Once you are finished smudging, make sure to fully extinguish any embers by pressing them into a heat safe dish or on the ground. Allow the smudge stick to burn out completely and cool before handling.

Store unused sage and lavender smudge sticks in a cool, dry place away from direct sunlight, humidity, and heat, as recommended by this source. An ideal storage place is a drawer, cabinet, or closet. Smudge sticks can last up to a year with proper storage and care.

Recipes and Variations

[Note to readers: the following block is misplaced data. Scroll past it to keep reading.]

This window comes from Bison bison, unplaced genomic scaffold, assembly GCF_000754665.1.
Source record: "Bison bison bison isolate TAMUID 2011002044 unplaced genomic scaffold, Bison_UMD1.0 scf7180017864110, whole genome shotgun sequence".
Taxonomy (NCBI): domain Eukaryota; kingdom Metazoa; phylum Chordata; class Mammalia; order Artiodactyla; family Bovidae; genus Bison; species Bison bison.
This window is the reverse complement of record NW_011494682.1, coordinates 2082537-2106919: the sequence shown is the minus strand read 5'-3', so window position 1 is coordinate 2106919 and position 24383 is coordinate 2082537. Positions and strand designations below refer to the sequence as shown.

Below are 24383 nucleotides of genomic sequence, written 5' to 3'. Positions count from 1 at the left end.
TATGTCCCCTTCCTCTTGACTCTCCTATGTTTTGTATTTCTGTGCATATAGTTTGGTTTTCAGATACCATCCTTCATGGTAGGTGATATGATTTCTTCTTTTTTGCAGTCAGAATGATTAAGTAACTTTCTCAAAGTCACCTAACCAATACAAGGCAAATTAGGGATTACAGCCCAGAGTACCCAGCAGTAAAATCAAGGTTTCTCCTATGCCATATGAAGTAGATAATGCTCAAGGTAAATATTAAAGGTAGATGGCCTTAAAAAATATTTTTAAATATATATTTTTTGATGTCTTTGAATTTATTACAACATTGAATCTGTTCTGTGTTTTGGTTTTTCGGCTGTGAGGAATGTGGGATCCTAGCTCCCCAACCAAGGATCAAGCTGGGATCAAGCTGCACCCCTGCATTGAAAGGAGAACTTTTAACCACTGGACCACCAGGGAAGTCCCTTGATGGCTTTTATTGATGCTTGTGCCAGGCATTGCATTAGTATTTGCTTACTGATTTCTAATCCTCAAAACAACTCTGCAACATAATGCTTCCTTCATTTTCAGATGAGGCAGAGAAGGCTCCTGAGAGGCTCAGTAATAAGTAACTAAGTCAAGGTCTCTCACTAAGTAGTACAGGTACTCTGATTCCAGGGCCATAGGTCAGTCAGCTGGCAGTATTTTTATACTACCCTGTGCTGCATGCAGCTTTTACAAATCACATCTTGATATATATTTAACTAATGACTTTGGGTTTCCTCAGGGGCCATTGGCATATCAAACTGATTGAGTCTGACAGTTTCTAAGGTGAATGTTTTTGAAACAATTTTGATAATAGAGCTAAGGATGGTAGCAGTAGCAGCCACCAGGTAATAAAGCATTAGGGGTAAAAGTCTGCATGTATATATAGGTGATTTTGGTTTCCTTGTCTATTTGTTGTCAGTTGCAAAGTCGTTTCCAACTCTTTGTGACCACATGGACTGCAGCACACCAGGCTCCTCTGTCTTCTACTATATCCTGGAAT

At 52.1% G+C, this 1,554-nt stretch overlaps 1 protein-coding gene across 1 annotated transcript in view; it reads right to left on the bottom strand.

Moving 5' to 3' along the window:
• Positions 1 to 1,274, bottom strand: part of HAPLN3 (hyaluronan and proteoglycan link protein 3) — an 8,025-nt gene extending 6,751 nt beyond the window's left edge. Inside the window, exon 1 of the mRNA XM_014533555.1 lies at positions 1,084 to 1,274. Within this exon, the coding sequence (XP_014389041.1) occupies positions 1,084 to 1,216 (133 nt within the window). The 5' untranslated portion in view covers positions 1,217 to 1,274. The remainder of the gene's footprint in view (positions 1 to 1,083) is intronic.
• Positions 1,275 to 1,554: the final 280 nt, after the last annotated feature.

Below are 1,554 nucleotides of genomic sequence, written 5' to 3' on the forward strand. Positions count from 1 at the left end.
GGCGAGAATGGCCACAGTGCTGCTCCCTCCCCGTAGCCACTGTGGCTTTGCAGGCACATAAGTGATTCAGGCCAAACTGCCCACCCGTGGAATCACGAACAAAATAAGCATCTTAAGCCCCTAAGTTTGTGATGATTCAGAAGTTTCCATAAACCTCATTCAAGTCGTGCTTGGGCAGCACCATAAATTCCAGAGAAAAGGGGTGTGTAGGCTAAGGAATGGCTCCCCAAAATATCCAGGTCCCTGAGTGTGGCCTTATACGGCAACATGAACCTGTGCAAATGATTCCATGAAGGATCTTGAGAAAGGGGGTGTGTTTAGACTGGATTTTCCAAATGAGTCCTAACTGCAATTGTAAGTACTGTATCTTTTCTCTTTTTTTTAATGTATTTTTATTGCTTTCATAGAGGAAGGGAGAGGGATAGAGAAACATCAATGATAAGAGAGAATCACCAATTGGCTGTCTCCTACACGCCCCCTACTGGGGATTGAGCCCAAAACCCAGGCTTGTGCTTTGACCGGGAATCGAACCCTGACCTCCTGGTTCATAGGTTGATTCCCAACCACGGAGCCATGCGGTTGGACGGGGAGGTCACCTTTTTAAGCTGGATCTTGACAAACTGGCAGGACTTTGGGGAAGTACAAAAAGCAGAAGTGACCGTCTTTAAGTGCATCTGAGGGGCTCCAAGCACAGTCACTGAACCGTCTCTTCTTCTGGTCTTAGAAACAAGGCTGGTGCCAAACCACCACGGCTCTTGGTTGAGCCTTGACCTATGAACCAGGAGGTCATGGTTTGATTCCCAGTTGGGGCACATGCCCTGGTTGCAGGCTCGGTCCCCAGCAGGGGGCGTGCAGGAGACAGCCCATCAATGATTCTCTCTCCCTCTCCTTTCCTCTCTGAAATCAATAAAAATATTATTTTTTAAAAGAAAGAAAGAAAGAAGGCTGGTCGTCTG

There are many recipe variations when making smudge sticks. While sage and lavender is a popular combination, other herbs can be used as well.

Some other herb combinations include:

  • Sage, cedar, and sweetgrass (Source)
  • Rosemary, thyme, and lavender (Source)
  • Sage, rosemary, and mugwort (Source)

Essential oils can also be added for additional aromatic qualities. Some commonly used essential oils are lavender, eucalyptus, lemon and orange. Add a few drops of essential oil to the herbs while making the bundles.

Experiment with different herb and oil combinations to create custom smudge stick recipes.